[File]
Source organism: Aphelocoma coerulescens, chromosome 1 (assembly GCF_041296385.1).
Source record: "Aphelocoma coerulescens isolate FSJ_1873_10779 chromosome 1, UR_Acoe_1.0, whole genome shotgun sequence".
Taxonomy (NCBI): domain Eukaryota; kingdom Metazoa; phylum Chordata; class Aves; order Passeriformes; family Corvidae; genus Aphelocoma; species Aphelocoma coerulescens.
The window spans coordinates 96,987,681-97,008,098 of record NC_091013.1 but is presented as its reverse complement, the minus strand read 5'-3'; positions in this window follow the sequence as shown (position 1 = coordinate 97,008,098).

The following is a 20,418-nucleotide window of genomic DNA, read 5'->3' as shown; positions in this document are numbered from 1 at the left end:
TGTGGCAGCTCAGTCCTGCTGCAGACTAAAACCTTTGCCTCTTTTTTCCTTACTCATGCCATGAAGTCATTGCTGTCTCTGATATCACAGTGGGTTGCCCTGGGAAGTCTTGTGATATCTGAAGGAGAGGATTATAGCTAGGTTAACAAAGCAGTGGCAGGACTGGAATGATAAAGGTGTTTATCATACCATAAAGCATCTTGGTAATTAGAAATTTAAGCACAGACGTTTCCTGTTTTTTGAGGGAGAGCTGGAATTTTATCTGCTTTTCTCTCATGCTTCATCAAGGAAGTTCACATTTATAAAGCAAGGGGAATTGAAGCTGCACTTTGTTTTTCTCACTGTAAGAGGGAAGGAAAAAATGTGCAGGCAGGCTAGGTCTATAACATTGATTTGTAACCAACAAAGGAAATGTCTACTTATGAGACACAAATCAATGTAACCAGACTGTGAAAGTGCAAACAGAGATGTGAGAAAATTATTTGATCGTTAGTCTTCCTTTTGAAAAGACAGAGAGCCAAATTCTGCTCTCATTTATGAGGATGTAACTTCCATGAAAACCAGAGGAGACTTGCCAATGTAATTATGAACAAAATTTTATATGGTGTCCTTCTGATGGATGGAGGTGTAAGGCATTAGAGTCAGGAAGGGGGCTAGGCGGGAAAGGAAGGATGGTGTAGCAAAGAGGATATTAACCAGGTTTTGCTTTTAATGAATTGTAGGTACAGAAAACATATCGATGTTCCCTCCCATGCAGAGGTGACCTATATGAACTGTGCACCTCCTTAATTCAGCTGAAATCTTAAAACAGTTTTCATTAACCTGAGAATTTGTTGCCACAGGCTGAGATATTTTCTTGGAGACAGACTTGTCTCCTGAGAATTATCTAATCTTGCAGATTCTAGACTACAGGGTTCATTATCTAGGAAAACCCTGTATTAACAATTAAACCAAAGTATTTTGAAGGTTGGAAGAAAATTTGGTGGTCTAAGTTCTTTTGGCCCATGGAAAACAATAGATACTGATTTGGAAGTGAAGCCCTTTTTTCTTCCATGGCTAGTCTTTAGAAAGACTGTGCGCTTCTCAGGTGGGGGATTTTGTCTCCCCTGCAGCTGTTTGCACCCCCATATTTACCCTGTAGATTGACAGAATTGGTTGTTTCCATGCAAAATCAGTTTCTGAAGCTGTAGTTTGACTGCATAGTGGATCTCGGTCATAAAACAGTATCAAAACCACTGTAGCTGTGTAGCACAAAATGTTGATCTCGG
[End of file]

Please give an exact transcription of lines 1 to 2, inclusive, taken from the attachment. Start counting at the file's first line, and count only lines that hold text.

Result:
Source organism: Aphelocoma coerulescens, chromosome 1 (assembly GCF_041296385.1).
Source record: "Aphelocoma coerulescens isolate FSJ_1873_10779 chromosome 1, UR_Acoe_1.0, whole genome shotgun sequence".